Grandparents Are Now Using Bribery To Buy A Say In Their Grandkids' Names

by Ashley Austrew
Originally Published: 

Naming a human being is a monumental task, but some grandparents are stepping in to raise the stakes even higher. A disturbing new trend supposedly has some grandparents-to-be offering money, property, and other hefty rewards in exchange for the right to decide their future grandchild’s name.

According to the New York Times, the bribes are a result of grandparents’ desperation to keep family names from being abandoned. Gone are the days of John, Jr. and John II. Instead, millennials want baby names that are unique to them. In fact, some are even paying naming experts to help them come up with monikers that are entirely new. As a result, grandparents are playing whatever cards they have to keep treasured family names alive.

In the Times piece, writer Alyson Kreuger tells the story of Frank and Jennifer Hudock, who were offered $10,000 by Frank’s parents if they agreed to also name their son Frank. Another new mom, who asked to remain anonymous, said her mother-in-law asked her how much money it’d take to get her to choose a baby name from their side of the family. Maryanna Korwitts, a Chicago-based naming consultant, told Kreuger she’s even had client’s who’ve been offered dream weddings or ownership of the family business if they let the grandparents choose a name.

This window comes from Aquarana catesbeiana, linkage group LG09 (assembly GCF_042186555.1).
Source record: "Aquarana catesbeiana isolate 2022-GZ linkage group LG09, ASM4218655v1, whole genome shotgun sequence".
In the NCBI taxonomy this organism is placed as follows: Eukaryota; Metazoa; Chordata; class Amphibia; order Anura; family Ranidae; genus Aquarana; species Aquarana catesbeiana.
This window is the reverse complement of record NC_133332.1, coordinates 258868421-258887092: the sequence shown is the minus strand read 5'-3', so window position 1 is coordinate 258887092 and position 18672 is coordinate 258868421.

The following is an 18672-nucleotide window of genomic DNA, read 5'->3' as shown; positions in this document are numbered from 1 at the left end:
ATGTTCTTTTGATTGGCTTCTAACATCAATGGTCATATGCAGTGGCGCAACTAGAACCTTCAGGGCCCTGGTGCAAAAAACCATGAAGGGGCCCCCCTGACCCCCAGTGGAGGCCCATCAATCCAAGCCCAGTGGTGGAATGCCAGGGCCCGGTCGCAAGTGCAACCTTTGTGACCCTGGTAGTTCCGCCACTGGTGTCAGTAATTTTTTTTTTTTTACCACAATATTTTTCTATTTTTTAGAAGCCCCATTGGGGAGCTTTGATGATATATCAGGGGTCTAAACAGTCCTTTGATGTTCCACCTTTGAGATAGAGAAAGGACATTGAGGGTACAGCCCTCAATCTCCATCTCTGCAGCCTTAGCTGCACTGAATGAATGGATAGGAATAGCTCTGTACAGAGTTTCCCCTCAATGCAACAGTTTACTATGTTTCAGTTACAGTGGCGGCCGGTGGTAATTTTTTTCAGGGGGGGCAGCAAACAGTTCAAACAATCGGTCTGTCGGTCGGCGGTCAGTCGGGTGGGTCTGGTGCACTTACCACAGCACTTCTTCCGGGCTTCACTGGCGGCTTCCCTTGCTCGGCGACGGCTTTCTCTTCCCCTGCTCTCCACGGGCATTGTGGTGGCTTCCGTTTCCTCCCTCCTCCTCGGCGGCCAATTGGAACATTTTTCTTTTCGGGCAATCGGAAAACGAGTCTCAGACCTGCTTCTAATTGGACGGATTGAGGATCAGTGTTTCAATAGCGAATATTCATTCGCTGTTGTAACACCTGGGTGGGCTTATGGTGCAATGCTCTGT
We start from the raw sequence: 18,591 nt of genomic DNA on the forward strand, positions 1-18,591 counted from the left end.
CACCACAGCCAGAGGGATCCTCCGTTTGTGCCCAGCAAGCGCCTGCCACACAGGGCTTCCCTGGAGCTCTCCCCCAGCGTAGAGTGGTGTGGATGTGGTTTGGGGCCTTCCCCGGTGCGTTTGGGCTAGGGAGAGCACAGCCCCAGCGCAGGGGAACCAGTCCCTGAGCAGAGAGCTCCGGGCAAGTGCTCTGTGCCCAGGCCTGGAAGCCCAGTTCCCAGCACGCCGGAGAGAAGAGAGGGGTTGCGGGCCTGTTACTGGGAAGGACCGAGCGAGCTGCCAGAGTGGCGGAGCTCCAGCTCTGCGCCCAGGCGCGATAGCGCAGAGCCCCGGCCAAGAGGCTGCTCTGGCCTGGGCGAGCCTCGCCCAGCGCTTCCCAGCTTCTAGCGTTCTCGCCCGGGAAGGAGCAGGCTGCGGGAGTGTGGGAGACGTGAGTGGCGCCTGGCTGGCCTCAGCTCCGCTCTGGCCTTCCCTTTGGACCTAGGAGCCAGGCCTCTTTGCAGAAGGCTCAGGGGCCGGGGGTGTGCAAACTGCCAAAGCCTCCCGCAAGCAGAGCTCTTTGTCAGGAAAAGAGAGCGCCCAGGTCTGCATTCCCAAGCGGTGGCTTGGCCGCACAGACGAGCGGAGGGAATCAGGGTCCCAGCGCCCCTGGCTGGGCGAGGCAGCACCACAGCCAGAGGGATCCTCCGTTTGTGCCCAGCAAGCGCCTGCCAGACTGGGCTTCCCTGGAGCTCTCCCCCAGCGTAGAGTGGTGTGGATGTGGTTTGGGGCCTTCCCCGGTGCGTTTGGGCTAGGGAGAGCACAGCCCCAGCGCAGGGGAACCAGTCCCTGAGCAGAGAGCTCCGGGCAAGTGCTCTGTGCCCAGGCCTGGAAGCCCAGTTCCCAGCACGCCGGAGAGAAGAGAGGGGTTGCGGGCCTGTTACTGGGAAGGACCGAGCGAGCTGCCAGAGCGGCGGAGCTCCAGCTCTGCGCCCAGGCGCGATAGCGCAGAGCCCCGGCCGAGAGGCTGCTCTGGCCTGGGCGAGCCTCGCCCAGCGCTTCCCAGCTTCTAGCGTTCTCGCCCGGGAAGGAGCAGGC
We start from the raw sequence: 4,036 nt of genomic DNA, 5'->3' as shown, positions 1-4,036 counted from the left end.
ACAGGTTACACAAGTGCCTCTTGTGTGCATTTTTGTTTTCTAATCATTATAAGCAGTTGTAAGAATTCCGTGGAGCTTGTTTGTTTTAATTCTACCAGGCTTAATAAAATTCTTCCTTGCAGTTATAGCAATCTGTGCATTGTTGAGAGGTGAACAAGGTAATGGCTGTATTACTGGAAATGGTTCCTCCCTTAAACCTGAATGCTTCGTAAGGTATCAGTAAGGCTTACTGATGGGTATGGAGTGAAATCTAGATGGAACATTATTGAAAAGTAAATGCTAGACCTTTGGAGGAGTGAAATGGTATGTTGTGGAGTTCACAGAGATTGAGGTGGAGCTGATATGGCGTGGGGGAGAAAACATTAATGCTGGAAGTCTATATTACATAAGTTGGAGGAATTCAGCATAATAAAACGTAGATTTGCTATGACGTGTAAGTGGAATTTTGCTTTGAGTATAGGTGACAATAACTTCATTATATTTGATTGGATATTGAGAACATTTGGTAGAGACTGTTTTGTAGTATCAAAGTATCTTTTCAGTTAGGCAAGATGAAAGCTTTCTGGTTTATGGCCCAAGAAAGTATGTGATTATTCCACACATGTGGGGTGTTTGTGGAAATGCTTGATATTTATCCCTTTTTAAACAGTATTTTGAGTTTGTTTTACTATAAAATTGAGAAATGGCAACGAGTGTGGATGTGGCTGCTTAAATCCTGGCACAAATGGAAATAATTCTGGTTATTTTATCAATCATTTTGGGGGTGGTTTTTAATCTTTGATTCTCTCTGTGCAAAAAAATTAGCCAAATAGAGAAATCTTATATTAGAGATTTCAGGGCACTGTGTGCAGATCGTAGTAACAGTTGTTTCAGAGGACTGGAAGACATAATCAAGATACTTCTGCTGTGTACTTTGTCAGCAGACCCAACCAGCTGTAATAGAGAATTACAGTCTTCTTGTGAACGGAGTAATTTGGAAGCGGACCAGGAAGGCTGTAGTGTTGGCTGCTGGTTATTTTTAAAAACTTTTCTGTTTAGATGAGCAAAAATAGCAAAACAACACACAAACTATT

Money is usually a big concern for new parents, as is future financial and professional security. Receiving a down payment for your dream home in exchange for having to name your baby Reginald Arthur III can start to sound like a pretty good deal to some. No matter how sweet the deal is, though, it’s still a predatory practice that shows little regard for the parents or the baby.

Parental rights aren’t for sale to the highest bidder. It’s awful to think about a young, struggling couple feeling like they have to fork over something as special as choosing their baby’s name in exchange for some much-needed help or a once-in-a-lifetime opportunity. Parents should have the freedom to decide who gets a say in such a deeply personal decision without the added distraction of dollar bills flashing in their faces.

Most people put a lot of thought and effort into naming their babies. They likely have as much reason for not choosing a family name as a grandparent might have for choosing one, and that shouldn’t be so easily dismissed. Grandparents have already had their turn to name babies. It’s time for them to settle into their new roles as mentors and treasured friends and leave the big decisions to the parents.

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